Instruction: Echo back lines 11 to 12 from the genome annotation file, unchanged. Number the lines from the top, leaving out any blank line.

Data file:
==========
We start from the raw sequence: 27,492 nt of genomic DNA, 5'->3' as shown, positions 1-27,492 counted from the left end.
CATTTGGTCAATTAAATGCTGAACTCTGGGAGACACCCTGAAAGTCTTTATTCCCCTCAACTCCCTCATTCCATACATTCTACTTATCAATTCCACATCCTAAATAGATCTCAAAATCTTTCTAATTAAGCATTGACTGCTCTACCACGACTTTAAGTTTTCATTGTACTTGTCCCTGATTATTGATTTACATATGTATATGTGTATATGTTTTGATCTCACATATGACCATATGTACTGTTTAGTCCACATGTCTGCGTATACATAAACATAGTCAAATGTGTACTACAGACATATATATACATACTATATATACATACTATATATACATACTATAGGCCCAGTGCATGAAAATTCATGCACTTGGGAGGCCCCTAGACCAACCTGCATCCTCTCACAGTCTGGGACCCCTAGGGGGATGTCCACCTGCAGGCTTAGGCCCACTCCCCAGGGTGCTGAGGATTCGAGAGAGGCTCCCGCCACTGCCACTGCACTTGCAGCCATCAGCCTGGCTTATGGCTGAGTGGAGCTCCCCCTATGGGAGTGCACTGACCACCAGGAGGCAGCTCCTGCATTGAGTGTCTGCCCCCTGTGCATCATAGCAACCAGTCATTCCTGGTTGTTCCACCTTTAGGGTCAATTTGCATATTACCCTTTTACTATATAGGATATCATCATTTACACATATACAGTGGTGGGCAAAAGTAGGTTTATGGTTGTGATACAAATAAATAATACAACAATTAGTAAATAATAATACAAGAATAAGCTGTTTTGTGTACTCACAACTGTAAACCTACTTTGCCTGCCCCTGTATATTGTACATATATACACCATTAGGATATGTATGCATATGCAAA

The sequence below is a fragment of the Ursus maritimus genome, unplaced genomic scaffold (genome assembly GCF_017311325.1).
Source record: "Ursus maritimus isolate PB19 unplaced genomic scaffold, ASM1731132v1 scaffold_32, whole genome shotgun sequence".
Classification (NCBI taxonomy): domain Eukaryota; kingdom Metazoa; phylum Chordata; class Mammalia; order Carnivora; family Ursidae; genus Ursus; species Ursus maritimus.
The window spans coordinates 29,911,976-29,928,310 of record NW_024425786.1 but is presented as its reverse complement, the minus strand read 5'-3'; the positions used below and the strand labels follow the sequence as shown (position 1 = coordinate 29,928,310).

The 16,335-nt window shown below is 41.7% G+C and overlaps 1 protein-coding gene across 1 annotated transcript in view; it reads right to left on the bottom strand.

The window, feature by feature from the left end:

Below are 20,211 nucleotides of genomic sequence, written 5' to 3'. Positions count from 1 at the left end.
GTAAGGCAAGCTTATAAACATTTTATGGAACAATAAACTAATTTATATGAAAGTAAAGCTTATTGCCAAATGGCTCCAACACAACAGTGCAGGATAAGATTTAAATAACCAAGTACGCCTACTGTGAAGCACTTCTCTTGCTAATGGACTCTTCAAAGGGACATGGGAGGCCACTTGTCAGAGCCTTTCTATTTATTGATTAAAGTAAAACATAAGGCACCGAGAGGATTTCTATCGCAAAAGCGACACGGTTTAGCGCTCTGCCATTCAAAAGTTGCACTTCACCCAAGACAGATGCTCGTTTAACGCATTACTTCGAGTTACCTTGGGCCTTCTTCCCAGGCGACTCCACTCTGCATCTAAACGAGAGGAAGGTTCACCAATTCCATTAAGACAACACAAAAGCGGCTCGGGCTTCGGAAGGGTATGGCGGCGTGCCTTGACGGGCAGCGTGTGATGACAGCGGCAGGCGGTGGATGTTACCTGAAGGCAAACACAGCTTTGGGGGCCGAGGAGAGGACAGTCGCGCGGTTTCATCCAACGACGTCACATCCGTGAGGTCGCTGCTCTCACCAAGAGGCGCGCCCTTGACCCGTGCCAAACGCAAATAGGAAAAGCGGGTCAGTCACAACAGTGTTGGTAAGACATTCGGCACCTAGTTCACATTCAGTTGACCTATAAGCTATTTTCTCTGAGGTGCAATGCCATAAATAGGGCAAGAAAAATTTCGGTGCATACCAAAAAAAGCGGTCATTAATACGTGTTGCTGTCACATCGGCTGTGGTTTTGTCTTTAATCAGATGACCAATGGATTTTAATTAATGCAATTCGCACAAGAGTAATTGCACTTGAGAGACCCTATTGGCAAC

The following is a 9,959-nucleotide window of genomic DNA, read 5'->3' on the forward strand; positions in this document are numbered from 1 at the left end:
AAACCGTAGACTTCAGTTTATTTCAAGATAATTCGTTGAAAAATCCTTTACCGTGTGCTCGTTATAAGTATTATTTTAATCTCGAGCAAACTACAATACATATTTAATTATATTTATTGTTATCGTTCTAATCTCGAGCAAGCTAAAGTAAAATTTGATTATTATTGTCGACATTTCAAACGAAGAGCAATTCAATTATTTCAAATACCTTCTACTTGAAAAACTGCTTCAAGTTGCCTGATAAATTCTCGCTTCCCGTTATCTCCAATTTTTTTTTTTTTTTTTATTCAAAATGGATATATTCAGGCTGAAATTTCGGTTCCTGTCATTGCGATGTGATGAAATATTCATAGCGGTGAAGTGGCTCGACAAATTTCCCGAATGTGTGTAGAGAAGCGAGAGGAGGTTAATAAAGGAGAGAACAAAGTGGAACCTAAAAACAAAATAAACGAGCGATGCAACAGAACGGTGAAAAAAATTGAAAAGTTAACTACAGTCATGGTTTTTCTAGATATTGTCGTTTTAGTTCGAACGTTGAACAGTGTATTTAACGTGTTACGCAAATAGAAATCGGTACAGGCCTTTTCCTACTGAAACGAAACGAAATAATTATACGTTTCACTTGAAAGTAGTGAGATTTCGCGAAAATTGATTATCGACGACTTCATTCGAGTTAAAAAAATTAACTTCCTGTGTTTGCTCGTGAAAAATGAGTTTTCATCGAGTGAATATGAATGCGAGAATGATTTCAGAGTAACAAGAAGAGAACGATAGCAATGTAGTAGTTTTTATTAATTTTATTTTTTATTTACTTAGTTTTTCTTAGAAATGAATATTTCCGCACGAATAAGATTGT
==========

The following is a 9,959-nucleotide window of genomic DNA, read 5'->3' on the forward strand; positions in this document are numbered from 1 at the left end:
AAACCGTAGACTTCAGTTTATTTCAAGATAATTCGTTGAAAAATCCTTTACCGTGTGCTCGTTATAAGTATTATTTTAATCTCGAGCAAACTACAATACATATTTAATTATATTTATTGTTATCGTTCTAATCTCGAGCAAGCTAAAGTAAAATTTGATTATTATTGTCGACATTTCAAACGAAGAGCAATTCAATTATTTCAAATACCTTCTACTTGAAAAACTGCTTCAAGTTGCCTGATAAATTCTCGCTTCCCGTTATCTCCAATTTTTTTTTTTTTTTTTATTCAAAATGGATATATTCAGGCTGAAATTTCGGTTCCTGTCATTGCGATGTGATGAAATATTCATAGCGGTGAAGTGGCTCGACAAATTTCCCGAATGTGTGTAGAGAAGCGAGAGGAGGTTAATAAAGGAGAGAACAAAGTGGAACCTAAAAACAAAATAAACGAGCGATGCAACAGAACGGTGAAAAAAATTGAAAAGTTAACTACAGTCATGGTTTTTCTAGATATTGTCGTTTTAGTTCGAACGTTGAACAGTGTATTTAACGTGTTACGCAAATAGAAATCGGTACAGGCCTTTTCCTACTGAAACGAAACGAAATAATTATACGTTTCACTTGAAAGTAGTGAGATTTCGCGAAAATTGATTATCGACGACTTCATTCGAGTTAAAAAAATTAACTTCCTGTGTTTGCTCGTGAAAAATGAGTTTTCATCGAGTGAATATGAATGCGAGAATGATTTCAGAGTAACAAGAAGAGAACGATAGCAATGTAGTAGTTTTTATTAATTTTATTTTTTATTTACTTAGTTTTTCTTAGAAATGAATATTTCCGCACGAATAAGATTGT